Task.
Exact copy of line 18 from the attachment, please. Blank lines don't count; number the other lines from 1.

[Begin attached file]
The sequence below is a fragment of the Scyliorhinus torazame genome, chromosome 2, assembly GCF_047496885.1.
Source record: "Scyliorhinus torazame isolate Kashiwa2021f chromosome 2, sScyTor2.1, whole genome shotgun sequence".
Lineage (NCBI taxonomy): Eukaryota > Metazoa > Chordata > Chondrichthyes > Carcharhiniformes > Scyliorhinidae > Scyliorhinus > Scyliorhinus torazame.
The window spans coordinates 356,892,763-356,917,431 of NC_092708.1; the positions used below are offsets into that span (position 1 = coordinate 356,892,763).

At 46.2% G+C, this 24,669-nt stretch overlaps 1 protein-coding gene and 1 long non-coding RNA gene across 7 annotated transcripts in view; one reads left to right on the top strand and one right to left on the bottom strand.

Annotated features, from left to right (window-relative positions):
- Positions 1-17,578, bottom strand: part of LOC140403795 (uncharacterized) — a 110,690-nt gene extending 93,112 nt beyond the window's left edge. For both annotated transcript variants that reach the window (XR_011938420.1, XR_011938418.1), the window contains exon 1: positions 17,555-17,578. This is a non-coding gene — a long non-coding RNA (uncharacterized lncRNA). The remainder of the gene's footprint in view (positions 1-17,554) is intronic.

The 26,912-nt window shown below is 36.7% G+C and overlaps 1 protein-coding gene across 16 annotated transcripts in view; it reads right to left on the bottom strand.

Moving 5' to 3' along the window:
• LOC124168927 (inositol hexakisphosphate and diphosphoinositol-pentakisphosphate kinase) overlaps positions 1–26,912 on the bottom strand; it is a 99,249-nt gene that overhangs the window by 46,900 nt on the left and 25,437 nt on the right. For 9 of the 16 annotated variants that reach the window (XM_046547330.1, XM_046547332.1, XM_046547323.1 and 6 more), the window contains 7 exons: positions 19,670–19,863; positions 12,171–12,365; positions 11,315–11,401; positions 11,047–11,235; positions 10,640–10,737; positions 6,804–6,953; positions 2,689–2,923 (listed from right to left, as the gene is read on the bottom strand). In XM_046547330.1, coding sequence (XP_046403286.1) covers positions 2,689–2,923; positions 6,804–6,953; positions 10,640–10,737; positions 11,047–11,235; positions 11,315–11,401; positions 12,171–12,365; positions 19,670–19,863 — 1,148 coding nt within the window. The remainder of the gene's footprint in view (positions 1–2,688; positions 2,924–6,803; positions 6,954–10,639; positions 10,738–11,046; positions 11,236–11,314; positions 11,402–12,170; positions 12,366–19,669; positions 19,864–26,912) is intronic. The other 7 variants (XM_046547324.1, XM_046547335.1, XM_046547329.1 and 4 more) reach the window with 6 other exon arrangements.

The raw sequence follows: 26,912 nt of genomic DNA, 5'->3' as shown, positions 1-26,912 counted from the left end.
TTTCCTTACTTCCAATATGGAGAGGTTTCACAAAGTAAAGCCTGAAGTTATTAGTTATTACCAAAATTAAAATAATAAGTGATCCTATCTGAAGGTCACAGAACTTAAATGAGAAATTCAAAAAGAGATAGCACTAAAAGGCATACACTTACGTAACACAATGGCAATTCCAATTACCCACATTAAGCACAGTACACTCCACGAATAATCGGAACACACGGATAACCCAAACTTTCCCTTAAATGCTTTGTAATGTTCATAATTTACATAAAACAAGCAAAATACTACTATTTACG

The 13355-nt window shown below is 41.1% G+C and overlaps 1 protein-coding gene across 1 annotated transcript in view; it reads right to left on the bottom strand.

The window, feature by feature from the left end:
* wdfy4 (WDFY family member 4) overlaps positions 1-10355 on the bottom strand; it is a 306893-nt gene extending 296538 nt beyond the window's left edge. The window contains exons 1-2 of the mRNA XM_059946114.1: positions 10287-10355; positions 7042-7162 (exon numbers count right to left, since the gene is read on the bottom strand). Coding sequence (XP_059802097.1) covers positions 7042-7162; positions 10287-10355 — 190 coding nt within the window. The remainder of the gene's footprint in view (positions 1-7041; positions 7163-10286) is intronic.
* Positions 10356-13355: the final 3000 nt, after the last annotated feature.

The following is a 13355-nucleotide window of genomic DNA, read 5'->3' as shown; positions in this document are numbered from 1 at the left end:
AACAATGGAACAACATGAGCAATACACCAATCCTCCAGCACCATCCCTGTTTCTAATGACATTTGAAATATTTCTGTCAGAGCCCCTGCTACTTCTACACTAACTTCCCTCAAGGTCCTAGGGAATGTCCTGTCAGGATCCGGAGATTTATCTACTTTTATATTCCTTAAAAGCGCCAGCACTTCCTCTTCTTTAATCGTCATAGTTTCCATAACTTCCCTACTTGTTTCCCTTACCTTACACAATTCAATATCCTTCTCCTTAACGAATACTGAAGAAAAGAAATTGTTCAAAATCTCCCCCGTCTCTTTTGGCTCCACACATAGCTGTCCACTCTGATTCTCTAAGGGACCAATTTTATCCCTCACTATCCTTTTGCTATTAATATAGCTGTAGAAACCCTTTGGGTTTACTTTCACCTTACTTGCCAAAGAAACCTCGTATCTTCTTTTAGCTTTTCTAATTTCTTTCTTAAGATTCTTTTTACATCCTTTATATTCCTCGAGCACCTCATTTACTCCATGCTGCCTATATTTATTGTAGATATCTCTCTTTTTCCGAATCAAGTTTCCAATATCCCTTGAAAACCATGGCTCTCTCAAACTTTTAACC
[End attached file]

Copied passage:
AACAATGGAACAACATGAGCAATACACCAATCCTCCAGCACCATCCCTGTTTCTAATGACATTTGAAATATTTCTGTCAGAGCCCCTGCTACTTCTACACTAACTTCCCTCAAGGTCCTAGGGAATGTCCTGTCAGGATCCGGAGATTTATCTACTTTTATATTCCTTAAAAGCGCCAGCACTTCCTCTTCTTTAATCGTCATAGTTTCCATAACTTCCCTACTTGTTTCCCTTACCTTACACAATTCAATATCCTTCTCCTTAACGAATACTGAAGAAAAGAAATTGTTCAAAATCTCCCCCGTCTCTTTTGGCTCCACACATAGCTGTCCACTCTGATTCTCTAAGGGACCAATTTTATCCCTCACTATCCTTTTGCTATTAATATAGCTGTAGAAACCCTTTGGGTTTACTTTCACCTTACTTGCCAAAGAAACCTCGTATCTTCTTTTAGCTTTTCTAATTTCTTTCTTAAGATTCTTTTTACATCCTTTATATTCCTCGAGCACCTCATTTACTCCATGCTGCCTATATTTATTGTAGATATCTCTCTTTTTCCGAATCAAGTTTCCAATATCCCTTGAAAACCATGGCTCTCTCAAACTTTTAACC